Roberto Lugo, featured in this month’s new episode.
Photo by Ryan Collerd, The Pew Center for Arts and Heritage
State of the Arts begins its 41st season this month! As far as we can tell, it’s a record run for a regional public television series about the arts. Our Emmy award-winning program has evolved over the years, but the central mission remains the same: to explore the remarkably diverse cultural scene in New Jersey and beyond. In fact, profiling artists, musicians, writers and other creative people in our state sometimes takes us farther afield. In recent years, we traveled to Cambridge, Massachusetts with artist Willie Cole, Greensboro, North Carolina with playwright Emily Mann, and to Athens, Greece with Byzantine artist George Kordis. Most of the time, however, we don’t have to travel far to find compelling stories.
This past summer, we premiered a documentary about internationally acclaimed choreographer and dancer Nai-Ni Chen, who tragically died in a swimming accident last December. It made us appreciate once again the depth and value of our 40-year archive, as we used footage in Unity: Choreographer Nai-Ni Chen Remembered that was filmed for State of the Arts in 1991, 1997, 2004, 2012, and 2019.
Our first show of the new season debuts this Wednesday, September 14, at 8:30 pm on NJ PBS. As usual, we have some great stories to tell! After decades running Aljira, a Center for Contemporary Art in Newark, Victor Davson has now returned to his own artistic practice full-time, and is painting monumental landscapes. Ceramic artist Roberto Lugo says that pottery saved his life—after growing up in a tough neighborhood in Philadelphia, he took a pottery class at age 22 that led him to art school and a career that has taken off. We visit his new exhibition at Grounds for Sculpture. Samara Joy won NJPAC’s Sarah Vaughan International Jazz Vocal Competition in 2019 while still a teenager. Fast forward, and her second album is being released by Verve! Our story features her in performance at the Bethany Jazz Vespers and The Apollo.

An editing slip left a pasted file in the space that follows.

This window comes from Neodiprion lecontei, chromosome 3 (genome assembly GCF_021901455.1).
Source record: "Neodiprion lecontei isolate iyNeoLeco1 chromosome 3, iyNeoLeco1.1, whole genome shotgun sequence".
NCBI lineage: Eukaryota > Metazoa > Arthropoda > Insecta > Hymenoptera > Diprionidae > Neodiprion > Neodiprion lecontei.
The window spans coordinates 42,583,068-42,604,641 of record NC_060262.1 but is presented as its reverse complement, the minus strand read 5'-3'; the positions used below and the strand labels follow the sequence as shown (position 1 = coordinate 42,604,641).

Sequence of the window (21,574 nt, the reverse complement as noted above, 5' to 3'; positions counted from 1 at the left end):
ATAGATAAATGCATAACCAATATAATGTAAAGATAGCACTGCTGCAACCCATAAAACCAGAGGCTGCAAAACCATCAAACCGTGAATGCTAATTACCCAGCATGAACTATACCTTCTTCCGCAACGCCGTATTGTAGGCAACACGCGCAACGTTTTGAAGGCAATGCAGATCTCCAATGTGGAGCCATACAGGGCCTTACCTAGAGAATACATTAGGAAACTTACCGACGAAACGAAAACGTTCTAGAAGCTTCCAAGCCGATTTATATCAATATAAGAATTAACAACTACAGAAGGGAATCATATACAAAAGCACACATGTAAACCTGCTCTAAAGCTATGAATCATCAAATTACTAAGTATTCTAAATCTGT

State of the Arts began in 1981 as a partnership between the New Jersey State Council on the Arts and the state’s PBS affiliate, NJN Public Television. For the past 10 years, the Arts Council and Stockton University have co-produced the series in cooperation with PCK Media, and more people than ever see the show. It airs on NJ PBS, New York’s WNET, Philadelphia’s WHYY, and ALL ARTS. Online, it can be seen on PBS.org and on our own YouTube channel.
Upcoming shows will take viewers to ArtYard in Frenchtown, Alexander Hall for the Princeton Symphony, the Morristown National Historical Park, and many other locations. We are always searching for new stories, so send us your favorite ideas.
To all those who have supported, watched and participated in the series over the years, we thank you and hope you enjoy the new season!
Eric, Susan, and Mae
P.S. State of the Arts received four New York Emmy nominations this year. This year’s award ceremony will be held at the Marriott Marquis at Times Square, October 8th. Wish us luck!